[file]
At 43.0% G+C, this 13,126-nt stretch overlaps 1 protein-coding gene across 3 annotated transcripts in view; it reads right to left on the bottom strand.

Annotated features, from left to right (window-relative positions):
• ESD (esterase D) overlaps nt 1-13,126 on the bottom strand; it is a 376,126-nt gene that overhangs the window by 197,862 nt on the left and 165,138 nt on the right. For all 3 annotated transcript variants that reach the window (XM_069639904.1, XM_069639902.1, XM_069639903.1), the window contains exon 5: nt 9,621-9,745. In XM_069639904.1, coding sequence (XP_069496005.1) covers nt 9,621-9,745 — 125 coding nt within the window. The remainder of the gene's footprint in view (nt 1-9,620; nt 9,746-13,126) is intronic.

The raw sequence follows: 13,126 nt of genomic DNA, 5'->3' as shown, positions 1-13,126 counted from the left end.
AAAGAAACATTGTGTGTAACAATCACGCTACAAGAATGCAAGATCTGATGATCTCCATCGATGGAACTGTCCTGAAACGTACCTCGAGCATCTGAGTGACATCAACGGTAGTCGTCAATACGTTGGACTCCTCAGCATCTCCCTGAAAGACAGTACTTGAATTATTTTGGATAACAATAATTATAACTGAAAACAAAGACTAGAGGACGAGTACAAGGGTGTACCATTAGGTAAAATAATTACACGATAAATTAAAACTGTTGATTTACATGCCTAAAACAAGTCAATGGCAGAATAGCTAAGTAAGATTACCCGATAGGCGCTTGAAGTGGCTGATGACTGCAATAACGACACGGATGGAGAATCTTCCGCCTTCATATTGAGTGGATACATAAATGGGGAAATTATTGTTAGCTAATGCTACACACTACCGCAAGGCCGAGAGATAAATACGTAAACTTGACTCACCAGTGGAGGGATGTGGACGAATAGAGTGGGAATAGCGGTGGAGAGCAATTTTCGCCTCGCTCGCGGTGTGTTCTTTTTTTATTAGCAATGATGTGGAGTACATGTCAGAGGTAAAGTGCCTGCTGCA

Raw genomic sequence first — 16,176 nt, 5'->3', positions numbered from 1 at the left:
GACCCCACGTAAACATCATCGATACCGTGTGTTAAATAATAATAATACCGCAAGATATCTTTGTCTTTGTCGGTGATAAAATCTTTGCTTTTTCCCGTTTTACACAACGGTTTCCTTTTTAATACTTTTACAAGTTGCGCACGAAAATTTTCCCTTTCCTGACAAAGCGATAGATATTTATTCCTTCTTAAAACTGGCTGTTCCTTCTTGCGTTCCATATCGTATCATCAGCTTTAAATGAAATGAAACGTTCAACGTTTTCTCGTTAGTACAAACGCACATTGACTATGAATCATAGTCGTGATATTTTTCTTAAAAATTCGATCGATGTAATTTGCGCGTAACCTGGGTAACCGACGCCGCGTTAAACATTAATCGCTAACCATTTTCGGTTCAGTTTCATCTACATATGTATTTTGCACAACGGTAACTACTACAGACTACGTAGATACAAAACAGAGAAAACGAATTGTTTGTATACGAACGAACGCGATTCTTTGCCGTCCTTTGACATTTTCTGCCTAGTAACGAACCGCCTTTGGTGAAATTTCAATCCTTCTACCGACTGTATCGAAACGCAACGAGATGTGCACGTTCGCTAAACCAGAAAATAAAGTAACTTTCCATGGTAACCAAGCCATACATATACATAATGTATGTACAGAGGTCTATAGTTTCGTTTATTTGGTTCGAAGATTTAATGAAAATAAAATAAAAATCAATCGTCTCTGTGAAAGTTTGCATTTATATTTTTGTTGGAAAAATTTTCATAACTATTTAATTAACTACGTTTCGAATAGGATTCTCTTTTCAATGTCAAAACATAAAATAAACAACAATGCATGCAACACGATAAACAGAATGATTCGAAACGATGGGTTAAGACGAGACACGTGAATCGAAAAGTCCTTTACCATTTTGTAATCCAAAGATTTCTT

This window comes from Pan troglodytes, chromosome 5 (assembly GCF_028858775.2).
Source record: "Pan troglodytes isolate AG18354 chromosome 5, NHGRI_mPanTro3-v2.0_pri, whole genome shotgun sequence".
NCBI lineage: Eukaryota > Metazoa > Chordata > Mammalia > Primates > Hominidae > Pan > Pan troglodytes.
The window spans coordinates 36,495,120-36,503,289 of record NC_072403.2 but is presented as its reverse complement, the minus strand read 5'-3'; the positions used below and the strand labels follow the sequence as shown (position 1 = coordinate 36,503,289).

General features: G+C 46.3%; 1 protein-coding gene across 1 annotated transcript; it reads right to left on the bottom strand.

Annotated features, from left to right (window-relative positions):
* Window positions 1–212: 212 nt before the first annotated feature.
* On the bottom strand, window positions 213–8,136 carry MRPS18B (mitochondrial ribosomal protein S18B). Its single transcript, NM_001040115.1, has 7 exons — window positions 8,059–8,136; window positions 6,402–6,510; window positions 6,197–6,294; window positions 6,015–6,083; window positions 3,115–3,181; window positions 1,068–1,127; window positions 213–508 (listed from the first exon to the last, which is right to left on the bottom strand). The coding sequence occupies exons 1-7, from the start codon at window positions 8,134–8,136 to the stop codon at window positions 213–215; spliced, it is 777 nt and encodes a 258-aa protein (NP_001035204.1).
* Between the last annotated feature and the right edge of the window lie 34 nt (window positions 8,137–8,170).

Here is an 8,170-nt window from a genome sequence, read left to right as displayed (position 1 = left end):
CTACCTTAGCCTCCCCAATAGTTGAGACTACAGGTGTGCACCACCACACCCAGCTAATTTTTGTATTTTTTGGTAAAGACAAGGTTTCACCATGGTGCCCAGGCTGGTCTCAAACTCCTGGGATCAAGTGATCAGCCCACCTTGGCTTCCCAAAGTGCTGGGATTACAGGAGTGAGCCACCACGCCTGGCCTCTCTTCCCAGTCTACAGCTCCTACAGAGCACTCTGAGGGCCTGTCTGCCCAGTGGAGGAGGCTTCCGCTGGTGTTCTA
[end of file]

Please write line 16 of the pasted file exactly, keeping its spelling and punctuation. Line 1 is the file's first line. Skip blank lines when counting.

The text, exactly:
* Between the last annotated feature and the right edge of the window lie 34 nt (window positions 8,137–8,170).